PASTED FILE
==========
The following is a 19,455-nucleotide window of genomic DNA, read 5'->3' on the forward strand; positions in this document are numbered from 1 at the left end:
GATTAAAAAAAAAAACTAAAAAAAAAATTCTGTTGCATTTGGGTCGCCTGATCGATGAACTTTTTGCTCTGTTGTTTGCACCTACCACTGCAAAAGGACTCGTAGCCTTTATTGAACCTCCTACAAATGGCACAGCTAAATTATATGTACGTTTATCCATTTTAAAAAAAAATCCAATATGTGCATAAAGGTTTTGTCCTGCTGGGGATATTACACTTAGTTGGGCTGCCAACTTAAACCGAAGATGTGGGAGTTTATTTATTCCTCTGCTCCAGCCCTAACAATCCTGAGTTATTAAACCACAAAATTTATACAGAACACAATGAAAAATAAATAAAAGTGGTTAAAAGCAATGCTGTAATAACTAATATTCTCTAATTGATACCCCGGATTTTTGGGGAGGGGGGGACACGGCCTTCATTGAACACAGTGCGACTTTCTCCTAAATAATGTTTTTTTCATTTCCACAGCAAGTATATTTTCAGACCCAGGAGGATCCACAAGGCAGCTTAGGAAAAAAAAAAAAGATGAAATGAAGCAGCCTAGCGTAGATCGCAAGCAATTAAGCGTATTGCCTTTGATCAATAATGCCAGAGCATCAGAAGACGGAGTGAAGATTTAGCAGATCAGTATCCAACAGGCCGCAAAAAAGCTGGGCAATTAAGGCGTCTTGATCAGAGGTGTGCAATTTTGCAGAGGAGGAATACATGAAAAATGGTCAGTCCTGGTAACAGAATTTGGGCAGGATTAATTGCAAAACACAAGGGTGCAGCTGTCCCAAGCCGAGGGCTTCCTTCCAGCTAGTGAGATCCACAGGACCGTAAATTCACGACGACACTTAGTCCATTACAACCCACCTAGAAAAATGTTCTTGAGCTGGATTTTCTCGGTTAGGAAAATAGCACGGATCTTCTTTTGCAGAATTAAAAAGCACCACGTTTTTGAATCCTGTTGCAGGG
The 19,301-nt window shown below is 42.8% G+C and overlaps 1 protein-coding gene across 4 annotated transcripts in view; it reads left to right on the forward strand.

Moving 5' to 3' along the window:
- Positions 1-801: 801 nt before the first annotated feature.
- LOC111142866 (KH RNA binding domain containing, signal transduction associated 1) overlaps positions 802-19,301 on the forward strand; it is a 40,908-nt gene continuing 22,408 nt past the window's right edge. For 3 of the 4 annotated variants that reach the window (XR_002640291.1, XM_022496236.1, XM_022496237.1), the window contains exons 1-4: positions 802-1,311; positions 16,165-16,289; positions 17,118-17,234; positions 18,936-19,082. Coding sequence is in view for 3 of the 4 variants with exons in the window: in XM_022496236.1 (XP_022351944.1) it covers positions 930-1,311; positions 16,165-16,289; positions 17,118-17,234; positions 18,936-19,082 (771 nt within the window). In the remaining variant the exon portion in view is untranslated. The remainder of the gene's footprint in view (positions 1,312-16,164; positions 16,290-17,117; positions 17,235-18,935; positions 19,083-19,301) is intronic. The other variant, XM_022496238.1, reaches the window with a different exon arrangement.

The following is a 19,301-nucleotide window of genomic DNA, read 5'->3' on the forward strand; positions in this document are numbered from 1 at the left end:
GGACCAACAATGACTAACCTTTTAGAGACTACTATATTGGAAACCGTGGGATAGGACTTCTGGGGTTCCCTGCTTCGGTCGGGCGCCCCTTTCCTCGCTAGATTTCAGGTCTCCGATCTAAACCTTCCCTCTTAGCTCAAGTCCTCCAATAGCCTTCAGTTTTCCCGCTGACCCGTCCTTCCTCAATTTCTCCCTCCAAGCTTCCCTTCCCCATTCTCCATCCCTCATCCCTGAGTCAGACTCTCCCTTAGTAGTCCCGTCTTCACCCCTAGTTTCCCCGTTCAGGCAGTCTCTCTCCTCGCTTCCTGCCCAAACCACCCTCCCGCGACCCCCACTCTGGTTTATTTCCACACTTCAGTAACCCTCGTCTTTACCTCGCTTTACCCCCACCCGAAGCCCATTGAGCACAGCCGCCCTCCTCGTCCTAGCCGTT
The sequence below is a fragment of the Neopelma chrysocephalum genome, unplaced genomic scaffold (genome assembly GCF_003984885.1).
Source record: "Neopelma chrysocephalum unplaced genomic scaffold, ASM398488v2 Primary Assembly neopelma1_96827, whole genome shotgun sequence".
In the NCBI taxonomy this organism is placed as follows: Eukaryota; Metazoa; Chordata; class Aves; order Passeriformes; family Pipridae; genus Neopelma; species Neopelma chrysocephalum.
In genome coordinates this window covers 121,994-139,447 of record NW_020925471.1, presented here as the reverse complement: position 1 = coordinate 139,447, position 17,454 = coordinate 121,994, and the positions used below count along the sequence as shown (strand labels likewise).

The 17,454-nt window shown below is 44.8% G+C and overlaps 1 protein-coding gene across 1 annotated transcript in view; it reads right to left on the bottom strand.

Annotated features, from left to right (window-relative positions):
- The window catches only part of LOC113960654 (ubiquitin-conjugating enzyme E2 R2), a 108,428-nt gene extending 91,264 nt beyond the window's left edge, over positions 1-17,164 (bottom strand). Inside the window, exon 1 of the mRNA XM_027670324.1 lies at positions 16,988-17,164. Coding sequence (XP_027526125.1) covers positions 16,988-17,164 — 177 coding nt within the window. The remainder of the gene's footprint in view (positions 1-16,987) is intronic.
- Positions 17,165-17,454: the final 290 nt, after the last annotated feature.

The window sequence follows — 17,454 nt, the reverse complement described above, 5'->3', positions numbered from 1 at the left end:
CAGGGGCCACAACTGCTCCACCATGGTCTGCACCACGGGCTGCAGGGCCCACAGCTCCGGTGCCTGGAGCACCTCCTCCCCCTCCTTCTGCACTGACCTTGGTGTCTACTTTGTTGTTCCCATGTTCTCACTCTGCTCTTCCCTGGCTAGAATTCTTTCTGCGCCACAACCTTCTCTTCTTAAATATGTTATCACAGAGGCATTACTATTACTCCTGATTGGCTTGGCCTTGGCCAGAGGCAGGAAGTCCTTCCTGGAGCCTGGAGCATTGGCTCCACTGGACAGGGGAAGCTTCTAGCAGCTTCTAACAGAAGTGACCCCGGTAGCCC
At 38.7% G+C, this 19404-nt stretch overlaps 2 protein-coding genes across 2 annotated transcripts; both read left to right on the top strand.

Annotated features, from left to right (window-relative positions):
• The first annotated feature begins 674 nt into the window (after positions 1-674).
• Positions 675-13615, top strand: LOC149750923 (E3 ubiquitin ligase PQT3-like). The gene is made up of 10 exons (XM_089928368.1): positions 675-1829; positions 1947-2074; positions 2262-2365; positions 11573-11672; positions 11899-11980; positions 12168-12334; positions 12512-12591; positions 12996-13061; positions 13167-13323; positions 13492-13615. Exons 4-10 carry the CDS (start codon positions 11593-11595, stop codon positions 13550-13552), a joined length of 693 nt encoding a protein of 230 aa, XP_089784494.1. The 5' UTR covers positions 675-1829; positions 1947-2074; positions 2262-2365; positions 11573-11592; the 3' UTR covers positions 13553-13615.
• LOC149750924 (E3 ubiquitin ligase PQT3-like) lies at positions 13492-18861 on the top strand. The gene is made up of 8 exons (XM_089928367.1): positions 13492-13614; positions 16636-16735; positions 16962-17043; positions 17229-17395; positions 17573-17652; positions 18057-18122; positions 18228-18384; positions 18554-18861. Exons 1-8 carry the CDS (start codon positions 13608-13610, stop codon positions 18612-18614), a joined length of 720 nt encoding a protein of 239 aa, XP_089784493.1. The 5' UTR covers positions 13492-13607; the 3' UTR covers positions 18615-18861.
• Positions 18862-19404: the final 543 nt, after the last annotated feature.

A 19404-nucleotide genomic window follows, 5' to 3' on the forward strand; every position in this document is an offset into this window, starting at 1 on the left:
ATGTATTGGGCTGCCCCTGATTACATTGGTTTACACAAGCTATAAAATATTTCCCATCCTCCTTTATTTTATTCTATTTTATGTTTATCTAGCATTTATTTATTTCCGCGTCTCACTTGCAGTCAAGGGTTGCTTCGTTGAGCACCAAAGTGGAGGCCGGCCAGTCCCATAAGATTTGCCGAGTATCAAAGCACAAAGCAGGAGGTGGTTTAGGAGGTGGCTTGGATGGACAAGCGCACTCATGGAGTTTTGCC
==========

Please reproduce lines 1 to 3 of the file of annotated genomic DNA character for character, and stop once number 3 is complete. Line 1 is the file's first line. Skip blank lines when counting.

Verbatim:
The following is a 19,455-nucleotide window of genomic DNA, read 5'->3' on the forward strand; positions in this document are numbered from 1 at the left end:
GATTAAAAAAAAAAACTAAAAAAAAAATTCTGTTGCATTTGGGTCGCCTGATCGATGAACTTTTTGCTCTGTTGTTTGCACCTACCACTGCAAAAGGACTCGTAGCCTTTATTGAACCTCCTACAAATGGCACAGCTAAATTATATGTACGTTTATCCATTTTAAAAAAAAATCCAATATGTGCATAAAGGTTTTGTCCTGCTGGGGATATTACACTTAGTTGGGCTGCCAACTTAAACCGAAGATGTGGGAGTTTATTTATTCCTCTGCTCCAGCCCTAACAATCCTGAGTTATTAAACCACAAAATTTATACAGAACACAATGAAAAATAAATAAAAGTGGTTAAAAGCAATGCTGTAATAACTAATATTCTCTAATTGATACCCCGGATTTTTGGGGAGGGGGGGACACGGCCTTCATTGAACACAGTGCGACTTTCTCCTAAATAATGTTTTTTTCATTTCCACAGCAAGTATATTTTCAGACCCAGGAGGATCCACAAGGCAGCTTAGGAAAAAAAAAAAAGATGAAATGAAGCAGCCTAGCGTAGATCGCAAGCAATTAAGCGTATTGCCTTTGATCAATAATGCCAGAGCATCAGAAGACGGAGTGAAGATTTAGCAGATCAGTATCCAACAGGCCGCAAAAAAGCTGGGCAATTAAGGCGTCTTGATCAGAGGTGTGCAATTTTGCAGAGGAGGAATACATGAAAAATGGTCAGTCCTGGTAACAGAATTTGGGCAGGATTAATTGCAAAACACAAGGGTGCAGCTGTCCCAAGCCGAGGGCTTCCTTCCAGCTAGTGAGATCCACAGGACCGTAAATTCACGACGACACTTAGTCCATTACAACCCACCTAGAAAAATGTTCTTGAGCTGGATTTTCTCGGTTAGGAAAATAGCACGGATCTTCTTTTGCAGAATTAAAAAGCACCACGTTTTTGAATCCTGTTGCAGGG
The 19,301-nt window shown below is 42.8% G+C and overlaps 1 protein-coding gene across 4 annotated transcripts in view; it reads left to right on the forward strand.